Anthony asked me to marry him on New Year’s Eve, over a 750 ml bottle of Jack Daniels. NYE is amateur night, and we’ve never gone out to celebrate it. There are a lot of people drinking and driving who rarely drink and drive, and who therefore don’t have as good an idea when not to drive because they don’t have as much experience endangering their own and others’ lives. Also there are inexperienced drunks around, more likely to lean toward bellicose and vomitous. Anthony and I are happy to get drunk at home on NYE.
So there we sat in out tiny apartment on Swann Street, near Dupont Circle in DC, at the little table we bought with a year’s worth of change we collected, slurping happily at our Jack. Life was simple, complicated, broke, and good. Anthony had a funny look on his face. He was obviously thinking about something heavy.
What is it? I asked. What’re you thinking about?
“So I’ve been thinking,” he started, and then hesitated. What? Go on then. “I’ve been thinking we should get married.”
From 18 to 26, I was never going to get married. I came of age as the planet Reagan ascended, followed by the hypocrisies of Newt Gingrich and Ralph Reed and the “family values” crowd. I used to rant at the TV and newspapers as we drank up all that inside-the-beltway political chatter. We’ve been together and “living in sin” longer than most couples last from first date to divorce! I don’t need a piece of paper to know that I’ve made a lifetime commitment to Anthony! Marriage is a social construct and false institution that adds no value to a relationship! I know gay couples who will never marry but they have plenty of family values! Couples use marriage to cover up unresolved flaws in their life together! No wonder divorce rates are so high! I would never abandon my mate while he was dealing with cancer! Hypocrites who’ve been married 3 times and had extramarital affairs shouldn’t lecture me about family values! I’m never getting married! EVER! F#@* MARRIAGE!!
So Anthony proposed anyway. Later he told me he assumed I would leave him, given my point of view.
I handled it well. I chewed him out for even considering dragging me into such a broken, biased, sexist institution. I ranted at him about failing to pay attention to me, ever, because how else could he ask me to do something I PLAINLY had such a strong moral opposition to?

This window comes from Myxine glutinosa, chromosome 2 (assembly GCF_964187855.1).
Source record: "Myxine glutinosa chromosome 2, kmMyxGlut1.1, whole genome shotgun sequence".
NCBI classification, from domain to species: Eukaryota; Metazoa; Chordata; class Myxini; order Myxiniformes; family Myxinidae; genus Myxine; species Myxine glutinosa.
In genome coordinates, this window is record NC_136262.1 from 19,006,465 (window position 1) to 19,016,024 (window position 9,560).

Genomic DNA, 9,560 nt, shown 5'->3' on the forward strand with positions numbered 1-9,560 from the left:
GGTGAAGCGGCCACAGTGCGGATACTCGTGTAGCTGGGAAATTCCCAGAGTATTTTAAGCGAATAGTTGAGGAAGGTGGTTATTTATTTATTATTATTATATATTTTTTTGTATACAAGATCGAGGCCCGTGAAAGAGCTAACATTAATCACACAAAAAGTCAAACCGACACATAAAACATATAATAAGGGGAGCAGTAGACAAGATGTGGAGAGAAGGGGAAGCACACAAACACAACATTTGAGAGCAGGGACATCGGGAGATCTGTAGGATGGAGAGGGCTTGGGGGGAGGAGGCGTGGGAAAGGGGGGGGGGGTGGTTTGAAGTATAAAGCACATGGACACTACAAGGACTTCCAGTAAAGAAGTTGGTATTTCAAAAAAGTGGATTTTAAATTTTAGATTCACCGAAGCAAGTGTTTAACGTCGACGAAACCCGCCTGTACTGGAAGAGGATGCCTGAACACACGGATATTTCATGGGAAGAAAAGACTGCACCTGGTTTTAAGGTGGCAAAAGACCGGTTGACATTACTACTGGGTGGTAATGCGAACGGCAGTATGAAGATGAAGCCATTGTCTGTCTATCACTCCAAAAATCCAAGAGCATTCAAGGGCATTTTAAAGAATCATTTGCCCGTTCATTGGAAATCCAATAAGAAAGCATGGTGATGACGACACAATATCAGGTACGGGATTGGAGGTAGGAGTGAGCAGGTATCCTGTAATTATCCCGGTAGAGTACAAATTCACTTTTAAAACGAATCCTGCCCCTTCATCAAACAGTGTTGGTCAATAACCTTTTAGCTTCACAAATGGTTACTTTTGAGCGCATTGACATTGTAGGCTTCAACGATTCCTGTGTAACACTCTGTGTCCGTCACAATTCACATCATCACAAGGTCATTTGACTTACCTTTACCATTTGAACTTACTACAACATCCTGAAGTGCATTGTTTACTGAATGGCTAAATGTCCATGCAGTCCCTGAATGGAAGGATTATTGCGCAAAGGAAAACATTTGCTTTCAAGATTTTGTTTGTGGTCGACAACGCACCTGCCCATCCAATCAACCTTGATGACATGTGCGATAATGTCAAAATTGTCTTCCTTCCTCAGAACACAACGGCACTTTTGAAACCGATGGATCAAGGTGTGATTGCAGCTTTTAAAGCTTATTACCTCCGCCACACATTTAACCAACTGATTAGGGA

Okay not really. I don’t remember that emotional moment clearly except for this: I cried and said YES YES YES right away and was overwhelmed by an unexpected feeling of happiness that came out of NOWHERE, all the while deriding myself inside for being such a complete hypocrite. So really, when I’m being straight with myself, I have to admit that agreeing to get married was sort of a humiliating moment.
Not satisfied with my own emotional dissonance over being so happy about this marriage thing, I called my mom the next day to tell her. She used to have a special knack for putting beautiful moments in a negative light. She had three specific things to say when she heard about the looming nuptials.
“Mom, Anthony and I are getting married!”
There was an inappropriately long silence.
“Are you pregnant?”
Gah! This was a cheap shot. Mom never could accept that I Lived In Sin with Anthony. It horrified her. I was exasperated that pregnancy was the first place her mind went. She knew me better than that.
“No, mom! I use birth control! Jeez!”
There was another inappropriate silence.
“You’ll get married in Stockton.” It wasn’t a question.
“Yeah, I know. Anthony and I already talked about that.”
“You’ll wear a white dress.” Now she was grim.
At the time, I thought this was about her knowing what a slob I am. But maybe it was just another cheap shot about my Living In Sin. It doesn’t matter anymore. By the time Mom issued the dress edict, I was rolling my eyes so thoroughly I was giving myself a headache. I was ready to hang up, and I was a little pissed off.
I used to think of this conversation with dismay, a perfect example of my mom’s disfunction — a general opposition to letting others’ happiness just be, without criticizing or putting down. But I also recognize that, wittingly or not, Mom gave me exactly the cynical, comic relief I needed as I struggled to understand how I had been flipped off my anti-marriage stance so easily. And now as I write this, it occurs to me that my mom — sharp-witted and insightful about people — probably was also just plain mocking me. I deserved it.
I don’t think I’ve ever come to grips with what happened in my heart when Anthony proposed. My conversation with Mom filled the slot where I should have fitted in a conversation with myself about the why’s of marriage. Why was I so moved by Anthony’s proposal, when I already knew he was committed to me for life? I still don’t know the answer.